I Is radioactive decay independent of the environment?

1. Jun 21, 2016

Schnellmann

Is the rate of radioactive decay fixed or does the environment have any impact eg would the rate of decay be the same in a low or very high gravitational field (in both cases measured from the viewpoint of the radioactive material)?

2. Jun 21, 2016

vanhees71

In some special cases you can have huge effects. One example is bound $\beta$ decay, where the electron decays into a bound atomic state rather than a free (scattering) state. Of course it can do so only if the corresponding atomic state is not occupied by an electron since electrons are fermions. A famous example is Rh 187 which as a neutral atom decays with a half-life of about $42 \cdot 10^9 \, \text{y}$, making it apparently to a perfect clock to measure the age of astrophysical objects by measuring the abundance ratio of Rh and Os (it's decay product). However, when the Rh is ionized, then bound-state $\beta$ decay can take place. Then the half-life becomes of the order of $10 \; \text{y}$, i.e., a 9 orders of magnitude smaller value. In fact the half-life of ionized Rh 187 has been measured at GSI in Darmstadt (Germany) to be $33 \;\text{y}$. For a very nice review by Fritz Bosch, one of the scientists involved in these measurements, see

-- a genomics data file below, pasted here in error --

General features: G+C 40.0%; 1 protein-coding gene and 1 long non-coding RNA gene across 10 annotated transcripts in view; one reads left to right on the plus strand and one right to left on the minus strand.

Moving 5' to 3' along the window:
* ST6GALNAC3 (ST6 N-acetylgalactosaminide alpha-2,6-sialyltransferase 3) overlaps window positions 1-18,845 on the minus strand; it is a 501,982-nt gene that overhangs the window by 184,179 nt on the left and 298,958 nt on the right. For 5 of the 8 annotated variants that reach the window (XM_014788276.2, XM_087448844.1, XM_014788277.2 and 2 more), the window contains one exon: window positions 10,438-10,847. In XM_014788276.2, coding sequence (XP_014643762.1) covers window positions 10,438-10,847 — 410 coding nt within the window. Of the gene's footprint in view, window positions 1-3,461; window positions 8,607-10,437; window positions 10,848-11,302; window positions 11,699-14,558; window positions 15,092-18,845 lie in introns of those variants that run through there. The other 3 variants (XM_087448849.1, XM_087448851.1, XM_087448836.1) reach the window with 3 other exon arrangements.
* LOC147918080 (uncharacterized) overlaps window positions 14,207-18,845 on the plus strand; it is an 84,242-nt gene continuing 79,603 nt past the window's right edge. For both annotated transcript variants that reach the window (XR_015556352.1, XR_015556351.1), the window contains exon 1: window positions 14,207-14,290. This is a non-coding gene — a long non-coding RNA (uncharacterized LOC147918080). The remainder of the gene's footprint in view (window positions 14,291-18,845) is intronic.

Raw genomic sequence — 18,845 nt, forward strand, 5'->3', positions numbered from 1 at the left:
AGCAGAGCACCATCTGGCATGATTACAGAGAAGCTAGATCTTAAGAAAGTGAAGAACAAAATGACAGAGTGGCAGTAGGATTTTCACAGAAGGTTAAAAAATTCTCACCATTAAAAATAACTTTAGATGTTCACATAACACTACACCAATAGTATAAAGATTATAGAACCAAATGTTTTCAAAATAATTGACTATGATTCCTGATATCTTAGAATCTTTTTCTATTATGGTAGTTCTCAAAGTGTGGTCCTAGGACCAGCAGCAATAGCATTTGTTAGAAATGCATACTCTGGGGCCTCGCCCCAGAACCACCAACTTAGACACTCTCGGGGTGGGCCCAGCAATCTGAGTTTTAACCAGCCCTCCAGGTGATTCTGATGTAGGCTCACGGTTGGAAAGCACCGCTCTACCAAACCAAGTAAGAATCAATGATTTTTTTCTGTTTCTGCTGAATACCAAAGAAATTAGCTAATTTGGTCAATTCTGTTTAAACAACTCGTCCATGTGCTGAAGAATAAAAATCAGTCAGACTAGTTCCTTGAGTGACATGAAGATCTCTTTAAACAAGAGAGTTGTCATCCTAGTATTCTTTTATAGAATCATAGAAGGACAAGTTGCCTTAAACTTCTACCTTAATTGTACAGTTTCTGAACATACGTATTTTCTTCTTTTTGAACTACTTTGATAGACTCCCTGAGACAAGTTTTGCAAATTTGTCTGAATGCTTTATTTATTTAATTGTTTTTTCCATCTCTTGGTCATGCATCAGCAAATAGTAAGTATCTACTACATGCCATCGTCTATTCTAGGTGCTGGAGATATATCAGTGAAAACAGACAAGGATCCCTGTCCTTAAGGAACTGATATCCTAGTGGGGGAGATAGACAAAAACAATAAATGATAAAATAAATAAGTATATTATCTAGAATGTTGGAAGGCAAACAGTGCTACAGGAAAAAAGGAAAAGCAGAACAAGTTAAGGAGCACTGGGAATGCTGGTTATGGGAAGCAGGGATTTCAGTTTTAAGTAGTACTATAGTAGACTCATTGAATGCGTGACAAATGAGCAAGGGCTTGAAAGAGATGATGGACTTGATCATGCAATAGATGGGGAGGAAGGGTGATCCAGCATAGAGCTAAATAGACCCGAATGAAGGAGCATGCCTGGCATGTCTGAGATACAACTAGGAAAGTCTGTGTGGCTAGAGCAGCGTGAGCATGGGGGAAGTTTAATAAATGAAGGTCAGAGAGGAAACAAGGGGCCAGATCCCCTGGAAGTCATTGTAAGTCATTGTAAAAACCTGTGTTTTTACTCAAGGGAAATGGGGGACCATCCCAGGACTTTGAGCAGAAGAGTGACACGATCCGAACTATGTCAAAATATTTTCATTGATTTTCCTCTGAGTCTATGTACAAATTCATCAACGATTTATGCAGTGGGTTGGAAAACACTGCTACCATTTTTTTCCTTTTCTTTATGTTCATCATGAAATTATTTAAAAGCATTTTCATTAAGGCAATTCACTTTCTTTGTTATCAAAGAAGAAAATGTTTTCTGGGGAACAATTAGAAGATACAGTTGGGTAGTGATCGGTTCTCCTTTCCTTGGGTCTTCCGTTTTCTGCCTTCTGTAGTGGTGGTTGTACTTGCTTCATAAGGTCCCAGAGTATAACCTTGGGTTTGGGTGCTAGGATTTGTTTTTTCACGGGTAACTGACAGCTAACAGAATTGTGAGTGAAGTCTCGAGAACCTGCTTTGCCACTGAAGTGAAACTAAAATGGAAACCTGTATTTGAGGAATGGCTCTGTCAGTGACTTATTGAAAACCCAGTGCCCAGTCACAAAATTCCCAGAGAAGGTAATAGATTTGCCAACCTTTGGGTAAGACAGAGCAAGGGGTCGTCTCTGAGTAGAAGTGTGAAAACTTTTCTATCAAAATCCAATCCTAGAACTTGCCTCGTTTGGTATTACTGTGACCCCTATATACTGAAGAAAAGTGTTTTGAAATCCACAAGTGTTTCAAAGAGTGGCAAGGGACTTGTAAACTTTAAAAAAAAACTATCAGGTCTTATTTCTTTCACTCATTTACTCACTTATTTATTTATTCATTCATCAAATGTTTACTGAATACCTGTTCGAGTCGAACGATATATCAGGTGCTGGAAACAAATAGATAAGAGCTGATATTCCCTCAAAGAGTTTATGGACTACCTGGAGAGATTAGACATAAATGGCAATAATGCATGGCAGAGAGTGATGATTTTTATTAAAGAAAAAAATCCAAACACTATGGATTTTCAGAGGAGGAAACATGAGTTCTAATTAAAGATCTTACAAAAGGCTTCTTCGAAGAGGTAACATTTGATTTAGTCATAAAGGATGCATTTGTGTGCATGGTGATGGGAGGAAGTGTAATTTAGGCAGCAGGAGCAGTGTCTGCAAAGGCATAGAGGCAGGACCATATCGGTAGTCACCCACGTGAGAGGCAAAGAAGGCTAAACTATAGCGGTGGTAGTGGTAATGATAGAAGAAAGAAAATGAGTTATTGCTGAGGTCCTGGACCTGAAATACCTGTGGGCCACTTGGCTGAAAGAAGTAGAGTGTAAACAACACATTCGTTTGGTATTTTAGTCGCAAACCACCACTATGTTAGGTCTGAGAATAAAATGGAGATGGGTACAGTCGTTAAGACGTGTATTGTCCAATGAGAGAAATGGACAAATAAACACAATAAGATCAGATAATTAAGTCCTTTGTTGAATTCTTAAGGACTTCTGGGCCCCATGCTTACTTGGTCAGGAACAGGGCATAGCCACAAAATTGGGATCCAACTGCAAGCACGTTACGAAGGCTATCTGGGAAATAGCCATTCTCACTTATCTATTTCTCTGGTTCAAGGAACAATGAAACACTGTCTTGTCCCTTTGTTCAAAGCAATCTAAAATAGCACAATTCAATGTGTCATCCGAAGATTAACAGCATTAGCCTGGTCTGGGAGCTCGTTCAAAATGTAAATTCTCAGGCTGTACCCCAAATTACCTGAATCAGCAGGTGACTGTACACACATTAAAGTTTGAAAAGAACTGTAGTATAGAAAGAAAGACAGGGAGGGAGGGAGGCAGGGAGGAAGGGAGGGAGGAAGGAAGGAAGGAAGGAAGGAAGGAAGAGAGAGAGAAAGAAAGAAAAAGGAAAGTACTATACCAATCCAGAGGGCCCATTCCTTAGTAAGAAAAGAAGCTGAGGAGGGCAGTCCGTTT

http://www.euroschoolonexoticbeams.be/site/files/nlp/LNP651_contrib5.pdf

3. Jun 21, 2016

DrChinese

Gravity does affect the radioactive 1/2 life in the sense that time appears to "slow down" when enough mass is present.

4. Jun 21, 2016

Staff Emeritus
For example, some nuclei decay by electron capture. If you are looking at fully stripped nuclei (no electrons), these decays don't happen.

5. Jun 21, 2016

vanhees71

Yep, that's a crossing-symmetric reaction to my example of bound $\beta$ decay :-)).